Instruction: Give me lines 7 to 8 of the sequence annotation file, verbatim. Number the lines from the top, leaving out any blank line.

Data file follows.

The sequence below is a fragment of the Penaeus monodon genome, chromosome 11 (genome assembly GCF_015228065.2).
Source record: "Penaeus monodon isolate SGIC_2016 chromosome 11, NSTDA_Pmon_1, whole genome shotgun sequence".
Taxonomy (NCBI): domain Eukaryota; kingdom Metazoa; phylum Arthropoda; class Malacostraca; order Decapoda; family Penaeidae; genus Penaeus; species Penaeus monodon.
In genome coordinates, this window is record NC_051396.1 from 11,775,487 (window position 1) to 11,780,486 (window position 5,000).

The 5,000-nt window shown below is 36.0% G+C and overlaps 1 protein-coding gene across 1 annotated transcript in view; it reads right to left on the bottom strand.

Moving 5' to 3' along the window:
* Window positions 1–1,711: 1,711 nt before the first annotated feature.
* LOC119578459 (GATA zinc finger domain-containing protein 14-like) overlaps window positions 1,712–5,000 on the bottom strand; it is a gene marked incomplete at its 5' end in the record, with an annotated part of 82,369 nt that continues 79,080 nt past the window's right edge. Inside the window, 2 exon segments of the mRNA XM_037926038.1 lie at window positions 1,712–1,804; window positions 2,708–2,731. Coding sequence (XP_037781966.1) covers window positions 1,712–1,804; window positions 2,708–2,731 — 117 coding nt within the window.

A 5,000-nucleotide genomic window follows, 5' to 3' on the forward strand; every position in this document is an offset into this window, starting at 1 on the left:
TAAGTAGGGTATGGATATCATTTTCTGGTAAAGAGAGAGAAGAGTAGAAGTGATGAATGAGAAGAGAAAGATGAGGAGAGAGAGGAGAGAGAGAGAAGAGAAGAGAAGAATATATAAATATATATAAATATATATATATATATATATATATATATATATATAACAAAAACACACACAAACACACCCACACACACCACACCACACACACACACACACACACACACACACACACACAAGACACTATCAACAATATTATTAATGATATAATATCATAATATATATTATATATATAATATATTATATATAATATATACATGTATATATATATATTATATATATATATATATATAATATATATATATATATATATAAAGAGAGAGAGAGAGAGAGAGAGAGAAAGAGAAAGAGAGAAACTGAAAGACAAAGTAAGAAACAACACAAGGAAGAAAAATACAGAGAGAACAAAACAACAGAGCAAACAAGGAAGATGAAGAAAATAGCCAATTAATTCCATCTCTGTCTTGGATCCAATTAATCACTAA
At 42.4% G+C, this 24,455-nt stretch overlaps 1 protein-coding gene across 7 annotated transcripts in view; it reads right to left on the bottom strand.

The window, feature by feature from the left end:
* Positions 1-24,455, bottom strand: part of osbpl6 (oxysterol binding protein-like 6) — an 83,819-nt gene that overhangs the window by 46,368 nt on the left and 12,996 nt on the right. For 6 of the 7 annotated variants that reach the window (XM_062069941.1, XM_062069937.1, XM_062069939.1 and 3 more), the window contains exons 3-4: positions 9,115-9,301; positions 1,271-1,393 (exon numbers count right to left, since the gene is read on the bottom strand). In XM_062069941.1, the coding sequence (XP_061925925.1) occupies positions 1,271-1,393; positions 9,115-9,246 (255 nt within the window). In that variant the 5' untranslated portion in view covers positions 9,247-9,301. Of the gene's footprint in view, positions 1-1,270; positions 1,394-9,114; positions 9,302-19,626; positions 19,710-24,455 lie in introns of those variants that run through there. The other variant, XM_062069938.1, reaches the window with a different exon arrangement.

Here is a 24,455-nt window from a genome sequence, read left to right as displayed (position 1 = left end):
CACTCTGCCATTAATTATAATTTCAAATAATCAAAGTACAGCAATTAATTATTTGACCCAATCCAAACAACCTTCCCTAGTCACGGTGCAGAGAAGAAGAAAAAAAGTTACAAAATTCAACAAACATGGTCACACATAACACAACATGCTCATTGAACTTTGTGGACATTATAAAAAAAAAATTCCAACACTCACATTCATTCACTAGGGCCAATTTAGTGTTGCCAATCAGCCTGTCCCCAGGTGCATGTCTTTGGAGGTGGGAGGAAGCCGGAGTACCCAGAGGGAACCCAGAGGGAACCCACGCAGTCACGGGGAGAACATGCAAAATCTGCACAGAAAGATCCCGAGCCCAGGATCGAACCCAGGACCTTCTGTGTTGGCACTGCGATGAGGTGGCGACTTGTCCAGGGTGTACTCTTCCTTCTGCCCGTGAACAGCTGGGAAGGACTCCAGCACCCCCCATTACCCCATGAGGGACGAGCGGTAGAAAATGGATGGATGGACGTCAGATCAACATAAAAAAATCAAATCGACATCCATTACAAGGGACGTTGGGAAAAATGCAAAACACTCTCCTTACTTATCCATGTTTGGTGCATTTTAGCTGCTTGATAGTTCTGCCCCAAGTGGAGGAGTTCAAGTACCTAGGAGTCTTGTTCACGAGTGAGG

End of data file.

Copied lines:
* Window positions 1–1,711: 1,711 nt before the first annotated feature.
* LOC119578459 (GATA zinc finger domain-containing protein 14-like) overlaps window positions 1,712–5,000 on the bottom strand; it is a gene marked incomplete at its 5' end in the record, with an annotated part of 82,369 nt that continues 79,080 nt past the window's right edge. Inside the window, 2 exon segments of the mRNA XM_037926038.1 lie at window positions 1,712–1,804; window positions 2,708–2,731. Coding sequence (XP_037781966.1) covers window positions 1,712–1,804; window positions 2,708–2,731 — 117 coding nt within the window.